Israeli med-tech company Syqe Medical has conducted the first clinical trial to demonstrate that extremely low and precise doses of inhaled THC – the principal psychoactive constituent of cannabis – can effectively relieve pain, while avoiding the common side effects associated with cannabis use.
The study, published in the European Journal of Pain, is the first scientific confirmation that microdosing – using extremely low doses of active drug compounds to treat various conditions – works with cannabis.
Until now there has been scarce scientific evidence to support claims of microdosing benefits and safety. The placebo-controlled, double-blind, multi-dose study was conducted at Rambam Medical Center in Israel and examined blood THC levels, pain relief, cognitive functions and psychoactivity.
The study shows that an optimally effective dose to relieve pain is just 500 micrograms of THC.
Patients using the Syqe Selective-Dose Inhaler, the company’s novel drug delivery platform marketed in Israel by pharmaceutical giant Teva, consume three to four inhalations per day, each up to 500 micrograms.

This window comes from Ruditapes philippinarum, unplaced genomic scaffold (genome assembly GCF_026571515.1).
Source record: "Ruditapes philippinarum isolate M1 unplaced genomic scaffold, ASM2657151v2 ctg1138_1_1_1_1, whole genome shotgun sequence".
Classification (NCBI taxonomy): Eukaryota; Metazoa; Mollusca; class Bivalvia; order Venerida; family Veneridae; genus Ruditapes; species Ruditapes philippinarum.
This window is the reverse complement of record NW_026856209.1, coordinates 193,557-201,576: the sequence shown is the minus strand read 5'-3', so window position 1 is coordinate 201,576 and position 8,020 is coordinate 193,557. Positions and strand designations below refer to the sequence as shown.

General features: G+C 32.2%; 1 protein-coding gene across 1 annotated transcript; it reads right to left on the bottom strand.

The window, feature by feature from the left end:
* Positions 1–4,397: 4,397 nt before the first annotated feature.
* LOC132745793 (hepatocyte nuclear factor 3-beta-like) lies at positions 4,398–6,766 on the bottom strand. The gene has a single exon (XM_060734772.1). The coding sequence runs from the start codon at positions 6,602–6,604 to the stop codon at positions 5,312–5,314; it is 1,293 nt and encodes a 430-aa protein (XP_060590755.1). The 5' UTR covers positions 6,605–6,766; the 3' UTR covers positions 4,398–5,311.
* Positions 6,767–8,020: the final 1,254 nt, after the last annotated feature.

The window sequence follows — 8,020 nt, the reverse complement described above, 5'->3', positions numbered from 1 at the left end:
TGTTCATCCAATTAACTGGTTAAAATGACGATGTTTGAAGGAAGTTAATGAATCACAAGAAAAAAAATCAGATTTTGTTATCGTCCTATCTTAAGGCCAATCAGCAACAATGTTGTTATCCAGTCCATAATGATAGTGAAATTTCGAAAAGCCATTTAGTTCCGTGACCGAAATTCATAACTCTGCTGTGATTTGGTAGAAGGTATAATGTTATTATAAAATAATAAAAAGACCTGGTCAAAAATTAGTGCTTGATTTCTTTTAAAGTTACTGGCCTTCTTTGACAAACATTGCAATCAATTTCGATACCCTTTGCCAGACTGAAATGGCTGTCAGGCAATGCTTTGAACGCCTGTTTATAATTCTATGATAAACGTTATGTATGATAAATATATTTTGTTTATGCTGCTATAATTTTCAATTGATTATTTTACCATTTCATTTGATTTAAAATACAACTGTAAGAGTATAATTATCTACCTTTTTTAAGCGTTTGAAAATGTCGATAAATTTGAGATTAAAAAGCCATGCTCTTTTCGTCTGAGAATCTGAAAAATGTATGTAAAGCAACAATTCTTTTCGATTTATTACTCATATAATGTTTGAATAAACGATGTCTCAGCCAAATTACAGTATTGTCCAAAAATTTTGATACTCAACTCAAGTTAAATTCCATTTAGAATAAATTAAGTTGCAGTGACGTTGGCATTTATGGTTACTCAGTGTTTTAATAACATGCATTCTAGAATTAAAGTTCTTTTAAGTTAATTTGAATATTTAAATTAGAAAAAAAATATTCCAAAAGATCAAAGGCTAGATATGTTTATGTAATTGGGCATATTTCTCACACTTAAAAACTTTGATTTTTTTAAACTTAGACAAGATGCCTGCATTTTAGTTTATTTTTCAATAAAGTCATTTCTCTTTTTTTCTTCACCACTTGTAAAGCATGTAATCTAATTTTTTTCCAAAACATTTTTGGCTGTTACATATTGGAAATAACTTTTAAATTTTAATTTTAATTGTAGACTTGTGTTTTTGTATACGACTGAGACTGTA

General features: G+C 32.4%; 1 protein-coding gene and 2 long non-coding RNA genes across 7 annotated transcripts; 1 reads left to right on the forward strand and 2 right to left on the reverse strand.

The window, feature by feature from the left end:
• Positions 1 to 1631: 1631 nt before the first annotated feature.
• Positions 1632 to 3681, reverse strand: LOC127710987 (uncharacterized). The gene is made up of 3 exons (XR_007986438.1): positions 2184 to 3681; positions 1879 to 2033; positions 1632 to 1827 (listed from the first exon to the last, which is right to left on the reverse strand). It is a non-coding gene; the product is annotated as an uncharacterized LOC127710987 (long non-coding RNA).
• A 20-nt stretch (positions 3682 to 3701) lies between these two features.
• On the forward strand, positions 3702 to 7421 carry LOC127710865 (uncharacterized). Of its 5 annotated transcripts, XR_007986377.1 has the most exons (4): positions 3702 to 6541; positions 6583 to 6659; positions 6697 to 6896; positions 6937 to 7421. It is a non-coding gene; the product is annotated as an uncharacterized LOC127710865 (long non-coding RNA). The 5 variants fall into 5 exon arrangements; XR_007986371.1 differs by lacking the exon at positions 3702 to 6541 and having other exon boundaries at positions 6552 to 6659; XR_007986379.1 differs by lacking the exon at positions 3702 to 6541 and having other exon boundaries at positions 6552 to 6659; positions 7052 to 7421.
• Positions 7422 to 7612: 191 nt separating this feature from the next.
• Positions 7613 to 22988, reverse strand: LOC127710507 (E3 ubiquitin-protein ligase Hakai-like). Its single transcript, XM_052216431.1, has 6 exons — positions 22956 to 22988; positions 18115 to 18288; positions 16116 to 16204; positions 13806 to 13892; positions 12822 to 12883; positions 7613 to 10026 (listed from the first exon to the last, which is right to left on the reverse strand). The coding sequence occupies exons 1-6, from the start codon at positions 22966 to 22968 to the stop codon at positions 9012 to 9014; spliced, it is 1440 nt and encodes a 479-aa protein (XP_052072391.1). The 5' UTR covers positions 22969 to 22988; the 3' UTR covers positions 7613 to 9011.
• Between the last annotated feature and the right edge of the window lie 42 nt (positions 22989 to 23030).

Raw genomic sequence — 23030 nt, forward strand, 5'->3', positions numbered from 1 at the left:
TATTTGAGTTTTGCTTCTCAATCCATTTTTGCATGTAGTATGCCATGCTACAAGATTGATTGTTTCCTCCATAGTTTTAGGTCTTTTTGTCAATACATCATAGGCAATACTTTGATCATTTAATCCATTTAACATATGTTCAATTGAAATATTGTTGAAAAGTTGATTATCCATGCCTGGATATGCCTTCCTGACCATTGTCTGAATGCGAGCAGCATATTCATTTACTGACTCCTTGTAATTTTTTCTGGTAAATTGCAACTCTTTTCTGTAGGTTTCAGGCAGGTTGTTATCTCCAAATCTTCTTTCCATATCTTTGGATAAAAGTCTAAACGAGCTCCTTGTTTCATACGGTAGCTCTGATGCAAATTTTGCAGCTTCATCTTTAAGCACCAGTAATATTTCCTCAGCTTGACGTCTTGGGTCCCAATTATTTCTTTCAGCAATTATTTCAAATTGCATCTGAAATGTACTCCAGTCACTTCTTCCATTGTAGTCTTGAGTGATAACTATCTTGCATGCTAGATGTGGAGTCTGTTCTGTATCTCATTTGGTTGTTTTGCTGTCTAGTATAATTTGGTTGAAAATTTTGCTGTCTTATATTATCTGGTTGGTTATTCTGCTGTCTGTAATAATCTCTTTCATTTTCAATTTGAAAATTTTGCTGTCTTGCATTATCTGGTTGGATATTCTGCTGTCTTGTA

A typical medical cannabis patient consumes 1 gram of 15% THC cannabis per day, which contains 150,000 micrograms of THC. This illustrates a key finding from the study — patients can benefit from dramatically lower doses.
“This study is the first to show that human sensitivity to THC is significantly greater than previously assumed, indicating that if we can treat patients with much higher precision, lower quantities of drug will be needed, resulting in fewer side effects and an overall more effective treatment,” said Perry Davidson, Syqe Medical CEO.
“The Syqe drug delivery technology is also applicable to opioids and other compounds that, while potentially effective, are notoriously associated with dangerous side effects. The introduction of a tool to prescribe medications at such low doses with such high resolution may allow us to achieve treatment outcomes that previously were not possible.”
Syqe believes that the published study and patient use data in Israel will be an important part of its planned FDA submission in the United States. CE approval of its device in Europe is pending.
“We can conclude from the study results that low doses of cannabis may provide desirable effects while avoiding cognitive debilitations, significantly contributing to daily functioning, quality of life, and safety of the patient,” said Prof. Elon Eisenberg, lead researcher and dean of the Faculty of Medicine at the Technion-Israel Institute of Technology.
Syqe was founded in 2011 and is headquartered in Tel Aviv with offices in New York and Canada.